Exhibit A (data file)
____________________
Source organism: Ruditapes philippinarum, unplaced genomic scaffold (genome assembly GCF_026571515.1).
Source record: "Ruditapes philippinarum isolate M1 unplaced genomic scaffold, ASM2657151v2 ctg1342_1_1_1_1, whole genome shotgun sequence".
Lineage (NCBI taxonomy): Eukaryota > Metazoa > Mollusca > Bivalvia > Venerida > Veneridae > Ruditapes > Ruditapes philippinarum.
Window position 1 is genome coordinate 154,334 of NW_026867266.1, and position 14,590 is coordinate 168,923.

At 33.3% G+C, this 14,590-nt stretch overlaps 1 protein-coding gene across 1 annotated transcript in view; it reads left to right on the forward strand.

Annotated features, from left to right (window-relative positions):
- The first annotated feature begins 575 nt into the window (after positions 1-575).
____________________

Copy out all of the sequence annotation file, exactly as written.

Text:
Source organism: Ruditapes philippinarum, unplaced genomic scaffold (genome assembly GCF_026571515.1).
Source record: "Ruditapes philippinarum isolate M1 unplaced genomic scaffold, ASM2657151v2 ctg1342_1_1_1_1, whole genome shotgun sequence".
Lineage (NCBI taxonomy): Eukaryota > Metazoa > Mollusca > Bivalvia > Venerida > Veneridae > Ruditapes > Ruditapes philippinarum.
Window position 1 is genome coordinate 154,334 of NW_026867266.1, and position 14,590 is coordinate 168,923.

At 33.3% G+C, this 14,590-nt stretch overlaps 1 protein-coding gene across 1 annotated transcript in view; it reads left to right on the forward strand.

Annotated features, from left to right (window-relative positions):
- The first annotated feature begins 575 nt into the window (after positions 1-575).